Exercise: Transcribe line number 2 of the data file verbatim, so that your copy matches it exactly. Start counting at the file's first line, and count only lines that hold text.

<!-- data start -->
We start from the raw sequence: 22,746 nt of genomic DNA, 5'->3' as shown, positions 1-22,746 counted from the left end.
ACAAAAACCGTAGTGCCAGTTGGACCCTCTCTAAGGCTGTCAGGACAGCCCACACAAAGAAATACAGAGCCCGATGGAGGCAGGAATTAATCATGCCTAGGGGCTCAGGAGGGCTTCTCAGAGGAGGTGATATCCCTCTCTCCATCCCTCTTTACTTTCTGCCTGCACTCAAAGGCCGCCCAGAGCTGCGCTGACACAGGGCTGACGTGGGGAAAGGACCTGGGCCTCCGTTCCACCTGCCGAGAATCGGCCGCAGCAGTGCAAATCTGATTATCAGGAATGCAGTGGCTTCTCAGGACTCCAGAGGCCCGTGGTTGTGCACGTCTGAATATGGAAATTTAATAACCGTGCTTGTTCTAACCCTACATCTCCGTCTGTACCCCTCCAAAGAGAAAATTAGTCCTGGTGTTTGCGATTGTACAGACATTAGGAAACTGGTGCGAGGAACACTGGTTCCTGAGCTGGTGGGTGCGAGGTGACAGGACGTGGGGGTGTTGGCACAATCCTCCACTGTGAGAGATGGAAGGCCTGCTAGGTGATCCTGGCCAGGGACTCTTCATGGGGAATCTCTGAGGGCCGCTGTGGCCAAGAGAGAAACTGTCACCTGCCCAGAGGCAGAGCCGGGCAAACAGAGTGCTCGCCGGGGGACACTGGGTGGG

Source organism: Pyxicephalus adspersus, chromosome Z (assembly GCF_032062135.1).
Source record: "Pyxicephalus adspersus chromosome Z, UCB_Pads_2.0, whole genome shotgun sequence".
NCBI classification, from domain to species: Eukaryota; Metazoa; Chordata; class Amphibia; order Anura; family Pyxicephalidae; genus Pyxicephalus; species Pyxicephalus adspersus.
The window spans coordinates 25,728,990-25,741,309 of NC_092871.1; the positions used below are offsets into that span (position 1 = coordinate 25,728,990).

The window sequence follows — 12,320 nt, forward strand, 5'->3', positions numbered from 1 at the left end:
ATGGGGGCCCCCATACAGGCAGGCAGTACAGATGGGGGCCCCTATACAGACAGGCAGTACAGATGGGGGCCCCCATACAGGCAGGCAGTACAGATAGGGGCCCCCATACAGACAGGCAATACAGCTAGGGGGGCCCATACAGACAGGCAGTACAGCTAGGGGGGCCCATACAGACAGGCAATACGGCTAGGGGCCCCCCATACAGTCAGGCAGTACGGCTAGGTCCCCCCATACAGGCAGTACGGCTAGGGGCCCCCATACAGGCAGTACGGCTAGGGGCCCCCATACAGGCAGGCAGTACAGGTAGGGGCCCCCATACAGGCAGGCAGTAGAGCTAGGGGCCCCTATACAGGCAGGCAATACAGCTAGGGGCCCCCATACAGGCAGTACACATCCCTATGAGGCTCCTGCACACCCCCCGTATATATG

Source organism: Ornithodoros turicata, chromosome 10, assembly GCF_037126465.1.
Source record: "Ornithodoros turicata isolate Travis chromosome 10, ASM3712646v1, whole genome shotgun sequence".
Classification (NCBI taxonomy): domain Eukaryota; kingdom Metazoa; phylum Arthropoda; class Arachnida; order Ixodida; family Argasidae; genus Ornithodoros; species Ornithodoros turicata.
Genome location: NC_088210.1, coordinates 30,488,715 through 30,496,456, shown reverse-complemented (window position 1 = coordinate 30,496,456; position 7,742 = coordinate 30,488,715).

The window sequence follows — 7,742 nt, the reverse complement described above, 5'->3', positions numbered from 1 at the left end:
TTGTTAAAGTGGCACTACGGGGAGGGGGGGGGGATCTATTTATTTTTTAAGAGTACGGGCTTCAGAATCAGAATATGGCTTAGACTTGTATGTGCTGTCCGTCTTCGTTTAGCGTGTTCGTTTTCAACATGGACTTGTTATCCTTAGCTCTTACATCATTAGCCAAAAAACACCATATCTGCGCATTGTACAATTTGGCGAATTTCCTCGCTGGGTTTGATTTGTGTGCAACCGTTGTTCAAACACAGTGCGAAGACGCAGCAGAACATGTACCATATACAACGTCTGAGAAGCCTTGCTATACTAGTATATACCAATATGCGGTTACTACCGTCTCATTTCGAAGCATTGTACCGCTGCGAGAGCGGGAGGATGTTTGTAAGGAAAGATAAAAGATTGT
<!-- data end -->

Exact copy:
ACAAAAACCGTAGTGCCAGTTGGACCCTCTCTAAGGCTGTCAGGACAGCCCACACAAAGAAATACAGAGCCCGATGGAGGCAGGAATTAATCATGCCTAGGGGCTCAGGAGGGCTTCTCAGAGGAGGTGATATCCCTCTCTCCATCCCTCTTTACTTTCTGCCTGCACTCAAAGGCCGCCCAGAGCTGCGCTGACACAGGGCTGACGTGGGGAAAGGACCTGGGCCTCCGTTCCACCTGCCGAGAATCGGCCGCAGCAGTGCAAATCTGATTATCAGGAATGCAGTGGCTTCTCAGGACTCCAGAGGCCCGTGGTTGTGCACGTCTGAATATGGAAATTTAATAACCGTGCTTGTTCTAACCCTACATCTCCGTCTGTACCCCTCCAAAGAGAAAATTAGTCCTGGTGTTTGCGATTGTACAGACATTAGGAAACTGGTGCGAGGAACACTGGTTCCTGAGCTGGTGGGTGCGAGGTGACAGGACGTGGGGGTGTTGGCACAATCCTCCACTGTGAGAGATGGAAGGCCTGCTAGGTGATCCTGGCCAGGGACTCTTCATGGGGAATCTCTGAGGGCCGCTGTGGCCAAGAGAGAAACTGTCACCTGCCCAGAGGCAGAGCCGGGCAAACAGAGTGCTCGCCGGGGGACACTGGGTGGG